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Review of General Psychology discusses games, talks sense

Good news, fans of sane, rational discussion. Bad news, fans of raging nonsensically about things you don't understand after 0.41 seconds worth of thought. TheReview of General Psychology(a quarterly publication by the American Psychology Association) has put out a special video game themed edition. What happens when these people discuss our favourite medium? Generally a lot of sense is talked.

Above: Brain-scholar-approved behaviour. Maybe

In the special issue, you can find lengthy, in-depth articles covering the full gamut of what happens when games give brains a big squishy hug. Obviously the persistent and stubborn bad smell of the violence debate is dissected, but you can also find works discussing gaming's place in child development, the use of interactive media within health care, and even how games can be an aid to psychotherapy. It's very interesting stuff, and it's also very reassuring to know that the full potential of the medium is being properly thought out like this.

You can check out online PDFs of the articles I've just mentioned viaGame Politics, where we found out about this edition. They're heftychunks of word mass, but well worth investigating if you're interested in the more serious issues and bigger picture around games. I fully plan to give them a thorough ploughingover the rest of this week. But right now, I know you want some arguments to throw at the 'games make epileptic child-killers' brigade, so those arguments I will detail.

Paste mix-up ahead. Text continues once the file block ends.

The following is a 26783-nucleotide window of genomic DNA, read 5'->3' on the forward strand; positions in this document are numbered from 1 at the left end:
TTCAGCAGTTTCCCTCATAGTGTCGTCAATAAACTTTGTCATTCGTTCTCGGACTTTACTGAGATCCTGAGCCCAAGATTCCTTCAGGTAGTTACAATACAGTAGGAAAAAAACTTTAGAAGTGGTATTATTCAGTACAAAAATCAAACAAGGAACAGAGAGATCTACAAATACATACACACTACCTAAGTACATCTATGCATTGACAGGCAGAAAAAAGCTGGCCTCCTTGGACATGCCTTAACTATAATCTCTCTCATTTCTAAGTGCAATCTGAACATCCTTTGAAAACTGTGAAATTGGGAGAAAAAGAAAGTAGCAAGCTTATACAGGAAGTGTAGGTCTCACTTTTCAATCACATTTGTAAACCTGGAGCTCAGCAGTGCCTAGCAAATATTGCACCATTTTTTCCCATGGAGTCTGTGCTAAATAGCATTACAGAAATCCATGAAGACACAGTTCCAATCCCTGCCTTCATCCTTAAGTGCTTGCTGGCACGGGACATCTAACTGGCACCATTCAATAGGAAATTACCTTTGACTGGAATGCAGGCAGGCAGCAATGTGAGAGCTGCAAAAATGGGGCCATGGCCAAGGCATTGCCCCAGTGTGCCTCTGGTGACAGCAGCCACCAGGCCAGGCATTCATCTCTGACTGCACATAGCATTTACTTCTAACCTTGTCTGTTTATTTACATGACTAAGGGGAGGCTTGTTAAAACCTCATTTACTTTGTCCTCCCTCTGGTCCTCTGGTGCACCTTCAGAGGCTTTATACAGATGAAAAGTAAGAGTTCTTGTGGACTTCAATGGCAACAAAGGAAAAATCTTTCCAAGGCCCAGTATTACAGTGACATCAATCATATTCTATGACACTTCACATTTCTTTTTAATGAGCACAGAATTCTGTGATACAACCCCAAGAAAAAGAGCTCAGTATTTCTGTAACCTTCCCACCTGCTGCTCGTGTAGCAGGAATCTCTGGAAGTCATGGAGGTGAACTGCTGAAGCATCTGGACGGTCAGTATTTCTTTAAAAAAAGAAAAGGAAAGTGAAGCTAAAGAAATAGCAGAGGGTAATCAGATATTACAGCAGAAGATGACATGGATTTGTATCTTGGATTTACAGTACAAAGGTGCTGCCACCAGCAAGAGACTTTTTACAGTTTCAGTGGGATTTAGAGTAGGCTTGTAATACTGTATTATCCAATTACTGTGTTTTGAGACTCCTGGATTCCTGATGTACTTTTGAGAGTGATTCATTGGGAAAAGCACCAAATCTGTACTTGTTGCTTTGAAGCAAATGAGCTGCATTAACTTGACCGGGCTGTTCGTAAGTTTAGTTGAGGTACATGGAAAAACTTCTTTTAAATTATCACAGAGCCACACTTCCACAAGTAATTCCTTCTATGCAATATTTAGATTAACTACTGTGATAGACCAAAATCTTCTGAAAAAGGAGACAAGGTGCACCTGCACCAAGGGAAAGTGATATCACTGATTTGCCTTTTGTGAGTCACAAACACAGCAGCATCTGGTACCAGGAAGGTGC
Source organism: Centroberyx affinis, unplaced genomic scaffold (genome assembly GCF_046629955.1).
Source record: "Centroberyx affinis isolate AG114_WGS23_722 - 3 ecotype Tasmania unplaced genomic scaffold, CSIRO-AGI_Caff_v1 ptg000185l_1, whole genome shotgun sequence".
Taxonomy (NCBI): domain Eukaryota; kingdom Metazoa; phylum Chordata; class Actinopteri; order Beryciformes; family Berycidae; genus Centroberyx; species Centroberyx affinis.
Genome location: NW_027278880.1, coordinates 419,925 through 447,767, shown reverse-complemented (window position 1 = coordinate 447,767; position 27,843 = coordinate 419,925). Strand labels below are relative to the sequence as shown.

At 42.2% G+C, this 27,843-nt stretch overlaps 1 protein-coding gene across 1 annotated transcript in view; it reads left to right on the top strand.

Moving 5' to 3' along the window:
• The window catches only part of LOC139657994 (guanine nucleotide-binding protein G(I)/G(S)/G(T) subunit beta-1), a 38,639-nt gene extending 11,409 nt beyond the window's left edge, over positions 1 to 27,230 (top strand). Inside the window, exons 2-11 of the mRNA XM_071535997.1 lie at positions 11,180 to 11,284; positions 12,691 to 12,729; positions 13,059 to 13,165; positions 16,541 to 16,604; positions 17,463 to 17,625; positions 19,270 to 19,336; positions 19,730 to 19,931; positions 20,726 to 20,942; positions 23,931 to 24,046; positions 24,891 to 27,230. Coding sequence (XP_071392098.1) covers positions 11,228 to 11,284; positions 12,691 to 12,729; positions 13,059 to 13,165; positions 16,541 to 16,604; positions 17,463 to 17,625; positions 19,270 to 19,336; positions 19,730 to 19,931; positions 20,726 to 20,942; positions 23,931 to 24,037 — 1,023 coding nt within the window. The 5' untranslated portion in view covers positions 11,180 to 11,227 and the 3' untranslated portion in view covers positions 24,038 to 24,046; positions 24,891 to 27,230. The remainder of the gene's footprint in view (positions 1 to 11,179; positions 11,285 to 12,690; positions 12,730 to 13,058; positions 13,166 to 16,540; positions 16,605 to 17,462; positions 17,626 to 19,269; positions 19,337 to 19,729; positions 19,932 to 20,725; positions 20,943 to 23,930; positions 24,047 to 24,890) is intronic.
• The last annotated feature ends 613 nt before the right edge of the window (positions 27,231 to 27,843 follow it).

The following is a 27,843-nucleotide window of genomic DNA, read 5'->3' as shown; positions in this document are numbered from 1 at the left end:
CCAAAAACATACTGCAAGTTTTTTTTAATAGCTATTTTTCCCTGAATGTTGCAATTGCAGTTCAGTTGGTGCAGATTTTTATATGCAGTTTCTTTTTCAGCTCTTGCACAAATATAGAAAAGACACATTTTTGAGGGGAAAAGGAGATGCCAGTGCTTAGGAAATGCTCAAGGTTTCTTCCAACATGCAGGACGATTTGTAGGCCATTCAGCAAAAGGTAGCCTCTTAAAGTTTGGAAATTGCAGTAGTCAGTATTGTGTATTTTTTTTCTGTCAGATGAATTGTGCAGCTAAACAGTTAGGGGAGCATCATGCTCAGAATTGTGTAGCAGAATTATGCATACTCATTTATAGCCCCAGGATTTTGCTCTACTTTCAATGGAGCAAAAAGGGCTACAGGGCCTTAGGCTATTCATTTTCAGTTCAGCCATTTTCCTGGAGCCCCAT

Above:Marleneprobably won't like it

Essentially, the Review's standpoint seems to be one of balanced tolerance, and even support of games. It makes what should be the obvious point that people become succeptible to violent media when personality flaws are already present, saying, as I have many times myself, that if games were as dangerous as some say we'd actually have a whole lot more school shootings going on than we do now.

This edition also punch holes in the shoddy research often used to 'prove' a link between games and aggression. It even points out games' benefits in improving co-ordination skills, social interaction and education, and most importantly states - again, as I often have myself - that by dwelling on the supposed dangers of games, all we do is avoid looking at and fixing the real issues behind violent behaviour.

One day, all of this nonsense will blow away and it will be as if it never happened. But for now, thanksRGP.

Long-time GR+ writer Dave has been gaming with immense dedication ever since he failed dismally at some '80s arcade racer on a childhood day at the seaside (due to being too small to reach the controls without help). These days he's an enigmatic blend of beard-stroking narrative discussion and hard-hitting Psycho Crushers.